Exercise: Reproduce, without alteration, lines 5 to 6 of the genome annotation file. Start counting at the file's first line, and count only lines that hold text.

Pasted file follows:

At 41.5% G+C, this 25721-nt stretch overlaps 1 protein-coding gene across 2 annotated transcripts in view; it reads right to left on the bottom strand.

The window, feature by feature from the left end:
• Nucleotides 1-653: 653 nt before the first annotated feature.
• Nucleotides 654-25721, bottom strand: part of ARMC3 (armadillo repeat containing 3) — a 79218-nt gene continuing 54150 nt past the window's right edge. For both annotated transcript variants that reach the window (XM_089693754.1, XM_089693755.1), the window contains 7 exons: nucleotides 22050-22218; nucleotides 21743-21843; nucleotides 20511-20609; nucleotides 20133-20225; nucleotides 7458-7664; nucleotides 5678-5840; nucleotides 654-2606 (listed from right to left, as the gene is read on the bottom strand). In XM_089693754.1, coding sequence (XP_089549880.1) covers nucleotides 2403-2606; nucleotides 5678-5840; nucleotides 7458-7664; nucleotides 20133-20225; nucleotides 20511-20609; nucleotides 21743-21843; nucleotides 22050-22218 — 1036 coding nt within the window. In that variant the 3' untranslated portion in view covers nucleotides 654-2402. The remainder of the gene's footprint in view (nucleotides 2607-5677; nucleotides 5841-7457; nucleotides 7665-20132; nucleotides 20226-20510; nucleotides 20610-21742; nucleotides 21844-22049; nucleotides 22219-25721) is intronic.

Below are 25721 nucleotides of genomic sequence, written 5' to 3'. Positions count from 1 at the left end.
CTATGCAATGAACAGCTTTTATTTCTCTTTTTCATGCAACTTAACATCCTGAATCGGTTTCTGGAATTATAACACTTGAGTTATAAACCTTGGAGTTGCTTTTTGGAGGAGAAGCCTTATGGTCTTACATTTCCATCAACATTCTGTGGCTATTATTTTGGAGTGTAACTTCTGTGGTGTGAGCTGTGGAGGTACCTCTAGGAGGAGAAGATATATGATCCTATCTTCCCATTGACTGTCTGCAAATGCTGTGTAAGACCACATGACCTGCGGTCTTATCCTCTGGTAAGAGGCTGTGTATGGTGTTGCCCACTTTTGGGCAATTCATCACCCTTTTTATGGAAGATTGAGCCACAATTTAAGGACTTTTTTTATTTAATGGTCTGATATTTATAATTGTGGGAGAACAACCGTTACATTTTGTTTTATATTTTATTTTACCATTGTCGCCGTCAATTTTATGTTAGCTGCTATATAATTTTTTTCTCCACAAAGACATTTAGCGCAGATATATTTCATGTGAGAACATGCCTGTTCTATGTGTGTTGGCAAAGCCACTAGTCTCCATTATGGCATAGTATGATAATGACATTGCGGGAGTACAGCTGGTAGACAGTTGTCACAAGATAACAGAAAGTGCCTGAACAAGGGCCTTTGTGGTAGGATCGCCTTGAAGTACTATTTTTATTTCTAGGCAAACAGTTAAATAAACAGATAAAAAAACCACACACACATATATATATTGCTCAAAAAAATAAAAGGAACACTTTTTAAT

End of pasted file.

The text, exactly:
Below are 25721 nucleotides of genomic sequence, written 5' to 3'. Positions count from 1 at the left end.
CTATGCAATGAACAGCTTTTATTTCTCTTTTTCATGCAACTTAACATCCTGAATCGGTTTCTGGAATTATAACACTTGAGTTATAAACCTTGGAGTTGCTTTTTGGAGGAGAAGCCTTATGGTCTTACATTTCCATCAACATTCTGTGGCTATTATTTTGGAGTGTAACTTCTGTGGTGTGAGCTGTGGAGGTACCTCTAGGAGGAGAAGATATATGATCCTATCTTCCCATTGACTGTCTGCAAATGCTGTGTAAGACCACATGACCTGCGGTCTTATCCTCTGGTAAGAGGCTGTGTATGGTGTTGCCCACTTTTGGGCAATTCATCACCCTTTTTATGGAAGATTGAGCCACAATTTAAGGACTTTTTTTATTTAATGGTCTGATATTTATAATTGTGGGAGAACAACCGTTACATTTTGTTTTATATTTTATTTTACCATTGTCGCCGTCAATTTTATGTTAGCTGCTATATAATTTTTTTCTCCACAAAGACATTTAGCGCAGATATATTTCATGTGAGAACATGCCTGTTCTATGTGTGTTGGCAAAGCCACTAGTCTCCATTATGGCATAGTATGATAATGACATTGCGGGAGTACAGCTGGTAGACAGTTGTCACAAGATAACAGAAAGTGCCTGAACAAGGGCCTTTGTGGTAGGATCGCCTTGAAGTACTATTTTTATTTCTAGGCAAACAGTTAAATAAACAGATAAAAAAACCACACACACATATATATATTGCTCAAAAAAATAAAAGGAACACTTTTTAAT